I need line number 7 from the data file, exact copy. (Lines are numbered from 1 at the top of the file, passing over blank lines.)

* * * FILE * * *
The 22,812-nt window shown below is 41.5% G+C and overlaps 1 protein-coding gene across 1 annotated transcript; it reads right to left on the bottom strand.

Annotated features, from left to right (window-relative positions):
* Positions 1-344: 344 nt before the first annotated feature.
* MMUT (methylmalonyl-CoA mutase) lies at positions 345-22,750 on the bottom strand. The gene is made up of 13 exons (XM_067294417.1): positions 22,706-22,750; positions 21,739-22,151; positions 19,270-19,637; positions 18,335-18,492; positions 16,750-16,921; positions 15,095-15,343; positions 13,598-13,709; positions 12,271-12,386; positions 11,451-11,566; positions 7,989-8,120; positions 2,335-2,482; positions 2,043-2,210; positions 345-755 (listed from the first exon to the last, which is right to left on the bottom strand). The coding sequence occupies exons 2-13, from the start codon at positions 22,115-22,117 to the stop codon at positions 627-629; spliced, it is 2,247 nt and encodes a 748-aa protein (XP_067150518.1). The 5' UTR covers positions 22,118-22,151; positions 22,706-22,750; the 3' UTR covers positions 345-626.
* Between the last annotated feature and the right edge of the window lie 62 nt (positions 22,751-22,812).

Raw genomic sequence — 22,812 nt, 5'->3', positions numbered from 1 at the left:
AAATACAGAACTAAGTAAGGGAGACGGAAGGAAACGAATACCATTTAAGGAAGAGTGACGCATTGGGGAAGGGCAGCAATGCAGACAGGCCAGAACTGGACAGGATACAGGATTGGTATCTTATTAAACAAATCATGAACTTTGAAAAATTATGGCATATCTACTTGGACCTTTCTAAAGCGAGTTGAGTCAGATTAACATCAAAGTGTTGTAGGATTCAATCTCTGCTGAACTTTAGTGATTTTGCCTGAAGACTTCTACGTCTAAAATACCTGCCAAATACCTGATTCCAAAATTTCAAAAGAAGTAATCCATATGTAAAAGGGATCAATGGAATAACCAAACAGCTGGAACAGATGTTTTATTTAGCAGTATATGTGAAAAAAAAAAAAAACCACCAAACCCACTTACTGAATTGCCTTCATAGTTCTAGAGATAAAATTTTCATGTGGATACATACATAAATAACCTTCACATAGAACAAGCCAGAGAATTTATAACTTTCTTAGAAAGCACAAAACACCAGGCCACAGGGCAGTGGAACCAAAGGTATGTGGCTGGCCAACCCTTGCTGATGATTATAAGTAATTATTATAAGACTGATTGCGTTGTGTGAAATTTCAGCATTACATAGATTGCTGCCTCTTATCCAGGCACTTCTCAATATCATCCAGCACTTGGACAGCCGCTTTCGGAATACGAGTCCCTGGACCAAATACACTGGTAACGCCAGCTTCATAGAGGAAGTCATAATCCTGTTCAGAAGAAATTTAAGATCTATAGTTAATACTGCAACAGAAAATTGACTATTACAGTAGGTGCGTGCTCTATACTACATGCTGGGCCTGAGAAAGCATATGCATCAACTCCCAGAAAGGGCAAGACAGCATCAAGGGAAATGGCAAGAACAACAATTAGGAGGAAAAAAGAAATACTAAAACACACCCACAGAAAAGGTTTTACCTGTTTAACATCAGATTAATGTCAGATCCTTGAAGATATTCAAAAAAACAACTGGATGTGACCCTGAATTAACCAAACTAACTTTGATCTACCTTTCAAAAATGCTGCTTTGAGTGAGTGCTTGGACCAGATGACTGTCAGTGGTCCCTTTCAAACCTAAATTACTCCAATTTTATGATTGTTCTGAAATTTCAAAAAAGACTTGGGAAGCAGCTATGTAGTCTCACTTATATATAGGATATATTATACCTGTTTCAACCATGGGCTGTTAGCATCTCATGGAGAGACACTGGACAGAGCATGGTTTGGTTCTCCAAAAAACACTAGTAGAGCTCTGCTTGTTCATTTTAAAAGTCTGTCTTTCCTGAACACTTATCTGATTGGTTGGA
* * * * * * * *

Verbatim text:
AAATACAGAACTAAGTAAGGGAGACGGAAGGAAACGAATACCATTTAAGGAAGAGTGACGCATTGGGGAAGGGCAGCAATGCAGACAGGCCAGAACTGGACAGGATACAGGATTGGTATCTTATTAAACAAATCATGAACTTTGAAAAATTATGGCATATCTACTTGGACCTTTCTAAAGCGAGTTGAGTCAGATTAACATCAAAGTGTTGTAGGATTCAATCTCTGCTGAACTTTAGTGATTTTGCCTGAAGACTTCTACGTCTAAAATACCTGCCAAATACCTGATTCCAAAATTTCAAAAGAAGTAATCCATATGTAAAAGGGATCAATGGAATAACCAAACAGCTGGAACAGATGTTTTATTTAGCAGTATATGTGAAAAAAAAAAAAAACCACCAAACCCACTTACTGAATTGCCTTCATAGTTCTAGAGATAAAATTTTCATGTGGATACATACATAAATAACCTTCACATAGAACAAGCCAGAGAATTTATAACTTTCTTAGAAAGCACAAAACACCAGGCCACAGGGCAGTGGAACCAAAGGTATGTGGCTGGCCAACCCTTGCTGATGATTATAAGTAATTATTATAAGACTGATTGCGTTGTGTGAAATTTCAGCATTACATAGATTGCTGCCTCTTATCCAGGCACTTCTCAATATCATCCAGCACTTGGACAGCCGCTTTCGGAATACGAGTCCCTGGACCAAATACACTGGTAACGCCAGCTTCATAGAGGAAGTCATAATCCTGTTCAGAAGAAATTTAAGATCTATAGTTAATACTGCAACAGAAAATTGACTATTACAGTAGGTGCGTGCTCTATACTACATGCTGGGCCTGAGAAAGCATATGCATCAACTCCCAGAAAGGGCAAGACAGCATCAAGGGAAATGGCAAGAACAACAATTAGGAGGAAAAAAGAAATACTAAAACACACCCACAGAAAAGGTTTTACCTGTTTAACATCAGATTAATGTCAGATCCTTGAAGATATTCAAAAAAACAACTGGATGTGACCCTGAATTAACCAAACTAACTTTGATCTACCTTTCAAAAATGCTGCTTTGAGTGAGTGCTTGGACCAGATGACTGTCAGTGGTCCCTTTCAAACCTAAATTACTCCAATTTTATGATTGTTCTGAAATTTCAAAAAAGACTTGGGAAGCAGCTATGTAGTCTCACTTATATATAGGATATATTATACCTGTTTCAACCATGGGCTGTTAGCATCTCATGGAGAGACACTGGACAGAGCATGGTTTGGTTCTCCAAAAAACACTAGTAGAGCTCTGCTTGTTCATTTTAAAAGTCTGTCTTTCCTGAACACTTATCTGATTGGTTGGA